City's Poor Lack Proper Medical Attention

In certain city neighborhoods, one in three residents has a hard time finding a primary care doctor, one in five has difficulty locating a pediatrician and one in two has trouble getting a dentist.

City officials announced the findings as part of their ongoing effort to improve primary care in the city’s poorest areas.

Council Speaker Christin Quinn says too many New Yorkers are using the emergency room as a doctor’s office.

QUINN: And not nearly enough money or attention gets spent on building and developing primary care in our city and getting New Yorkers connected to a permanent primary care provider.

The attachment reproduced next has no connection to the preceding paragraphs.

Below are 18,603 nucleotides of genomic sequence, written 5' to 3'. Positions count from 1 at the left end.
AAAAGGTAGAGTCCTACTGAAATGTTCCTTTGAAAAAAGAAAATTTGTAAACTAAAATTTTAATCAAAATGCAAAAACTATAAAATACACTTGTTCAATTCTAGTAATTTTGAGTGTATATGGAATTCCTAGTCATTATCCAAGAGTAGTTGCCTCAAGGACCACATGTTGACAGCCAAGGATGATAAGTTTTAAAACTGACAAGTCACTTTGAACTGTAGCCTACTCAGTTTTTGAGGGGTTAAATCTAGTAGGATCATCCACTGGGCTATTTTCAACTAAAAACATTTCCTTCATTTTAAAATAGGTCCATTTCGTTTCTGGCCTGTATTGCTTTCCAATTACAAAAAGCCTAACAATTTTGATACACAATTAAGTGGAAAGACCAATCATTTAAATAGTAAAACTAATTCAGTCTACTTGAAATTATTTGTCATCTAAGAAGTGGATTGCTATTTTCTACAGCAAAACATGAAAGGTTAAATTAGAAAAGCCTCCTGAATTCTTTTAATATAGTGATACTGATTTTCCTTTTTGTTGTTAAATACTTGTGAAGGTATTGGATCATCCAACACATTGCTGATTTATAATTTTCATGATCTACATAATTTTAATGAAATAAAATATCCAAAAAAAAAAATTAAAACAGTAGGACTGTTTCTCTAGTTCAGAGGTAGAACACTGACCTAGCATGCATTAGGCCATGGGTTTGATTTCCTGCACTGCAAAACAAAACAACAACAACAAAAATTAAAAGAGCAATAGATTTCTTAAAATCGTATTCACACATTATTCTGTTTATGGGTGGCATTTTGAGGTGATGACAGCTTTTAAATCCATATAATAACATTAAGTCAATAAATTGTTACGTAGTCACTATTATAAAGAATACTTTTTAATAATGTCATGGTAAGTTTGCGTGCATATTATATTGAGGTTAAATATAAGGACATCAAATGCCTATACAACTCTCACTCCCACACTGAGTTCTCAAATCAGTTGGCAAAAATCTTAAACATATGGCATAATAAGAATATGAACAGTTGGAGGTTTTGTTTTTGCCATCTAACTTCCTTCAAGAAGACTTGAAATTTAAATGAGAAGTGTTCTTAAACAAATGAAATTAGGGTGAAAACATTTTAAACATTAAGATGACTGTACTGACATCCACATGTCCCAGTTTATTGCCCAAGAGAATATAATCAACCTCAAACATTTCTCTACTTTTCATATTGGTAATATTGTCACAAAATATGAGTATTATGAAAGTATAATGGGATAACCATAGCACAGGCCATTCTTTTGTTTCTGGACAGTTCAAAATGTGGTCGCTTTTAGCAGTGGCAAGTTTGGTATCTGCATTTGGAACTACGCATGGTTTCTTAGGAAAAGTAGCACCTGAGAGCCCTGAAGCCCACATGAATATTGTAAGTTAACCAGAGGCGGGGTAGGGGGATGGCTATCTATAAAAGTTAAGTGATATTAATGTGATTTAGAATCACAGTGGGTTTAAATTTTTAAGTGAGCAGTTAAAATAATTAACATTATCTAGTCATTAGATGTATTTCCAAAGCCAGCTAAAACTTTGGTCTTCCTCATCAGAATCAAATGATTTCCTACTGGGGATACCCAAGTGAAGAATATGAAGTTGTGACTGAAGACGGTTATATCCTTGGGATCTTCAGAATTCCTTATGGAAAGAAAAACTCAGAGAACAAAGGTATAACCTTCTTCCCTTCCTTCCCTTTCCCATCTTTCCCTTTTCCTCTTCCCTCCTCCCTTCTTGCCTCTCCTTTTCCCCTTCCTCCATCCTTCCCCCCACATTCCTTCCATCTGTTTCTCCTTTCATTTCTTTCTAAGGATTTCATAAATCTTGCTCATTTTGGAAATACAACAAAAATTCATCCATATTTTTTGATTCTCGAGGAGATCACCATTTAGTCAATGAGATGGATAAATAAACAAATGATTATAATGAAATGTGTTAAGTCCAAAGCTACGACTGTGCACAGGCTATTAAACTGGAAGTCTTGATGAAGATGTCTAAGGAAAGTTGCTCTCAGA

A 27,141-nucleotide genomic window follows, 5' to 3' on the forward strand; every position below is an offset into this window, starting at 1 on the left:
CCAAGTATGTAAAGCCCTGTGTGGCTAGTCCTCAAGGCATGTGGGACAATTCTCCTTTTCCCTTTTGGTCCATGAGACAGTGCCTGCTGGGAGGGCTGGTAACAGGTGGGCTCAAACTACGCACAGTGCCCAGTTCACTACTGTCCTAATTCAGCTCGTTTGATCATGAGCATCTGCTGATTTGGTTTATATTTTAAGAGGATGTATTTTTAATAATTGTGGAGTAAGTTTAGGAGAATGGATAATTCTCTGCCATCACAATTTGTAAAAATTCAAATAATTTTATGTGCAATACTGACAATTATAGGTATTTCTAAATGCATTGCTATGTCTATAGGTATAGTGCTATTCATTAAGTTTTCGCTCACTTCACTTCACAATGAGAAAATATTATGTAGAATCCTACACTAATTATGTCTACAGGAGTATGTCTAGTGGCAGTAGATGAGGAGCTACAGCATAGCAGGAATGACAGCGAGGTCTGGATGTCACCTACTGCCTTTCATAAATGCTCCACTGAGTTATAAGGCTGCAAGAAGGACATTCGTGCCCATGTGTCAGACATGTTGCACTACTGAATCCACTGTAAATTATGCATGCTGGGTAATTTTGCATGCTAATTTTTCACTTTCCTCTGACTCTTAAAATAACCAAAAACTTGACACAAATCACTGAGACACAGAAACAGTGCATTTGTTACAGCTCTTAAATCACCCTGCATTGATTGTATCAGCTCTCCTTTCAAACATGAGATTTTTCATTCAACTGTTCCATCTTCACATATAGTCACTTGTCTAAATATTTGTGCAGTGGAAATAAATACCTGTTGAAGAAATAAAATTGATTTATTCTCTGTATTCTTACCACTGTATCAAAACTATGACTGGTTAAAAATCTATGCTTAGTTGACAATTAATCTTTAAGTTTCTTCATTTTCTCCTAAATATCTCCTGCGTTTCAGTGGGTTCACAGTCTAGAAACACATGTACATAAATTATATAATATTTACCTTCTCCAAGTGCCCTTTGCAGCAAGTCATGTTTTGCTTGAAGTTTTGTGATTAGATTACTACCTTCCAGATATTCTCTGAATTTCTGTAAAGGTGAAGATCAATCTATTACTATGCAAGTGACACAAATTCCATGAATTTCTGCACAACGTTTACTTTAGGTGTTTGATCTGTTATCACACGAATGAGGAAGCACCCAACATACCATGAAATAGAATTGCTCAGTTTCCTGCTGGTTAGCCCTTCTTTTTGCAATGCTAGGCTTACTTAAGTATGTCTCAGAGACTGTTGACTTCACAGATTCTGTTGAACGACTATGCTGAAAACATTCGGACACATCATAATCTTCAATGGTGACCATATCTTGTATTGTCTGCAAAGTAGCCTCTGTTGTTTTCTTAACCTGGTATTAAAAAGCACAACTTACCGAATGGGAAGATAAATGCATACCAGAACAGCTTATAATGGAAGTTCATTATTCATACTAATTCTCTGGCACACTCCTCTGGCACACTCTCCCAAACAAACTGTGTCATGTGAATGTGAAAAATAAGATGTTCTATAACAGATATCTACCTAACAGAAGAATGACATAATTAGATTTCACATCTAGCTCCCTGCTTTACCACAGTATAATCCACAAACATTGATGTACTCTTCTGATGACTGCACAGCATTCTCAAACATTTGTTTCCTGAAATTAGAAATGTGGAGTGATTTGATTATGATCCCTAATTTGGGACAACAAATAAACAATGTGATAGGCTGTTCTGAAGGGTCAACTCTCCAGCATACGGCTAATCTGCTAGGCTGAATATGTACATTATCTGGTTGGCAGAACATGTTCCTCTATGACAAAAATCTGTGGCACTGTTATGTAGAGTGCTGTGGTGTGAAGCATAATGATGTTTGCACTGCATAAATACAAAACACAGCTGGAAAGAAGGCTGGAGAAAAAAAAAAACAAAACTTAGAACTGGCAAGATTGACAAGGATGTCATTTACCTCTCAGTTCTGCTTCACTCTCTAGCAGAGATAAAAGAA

REPORTER: The city surveyed three-thousand New Yorkers for the study. The most frequent problems reported were long delays in getting medical appointments, long waits to see the doctor, and short visits with doctors and nurses.

The city plans to spend about $8 million this year and another $16 million or so in the coming years to expand existing clinics and possibly build new ones.

Another $42 million is available from the Albany as part of the state’s efforts to close hospitals and replace them with smaller, more versatile facilities to serve communities.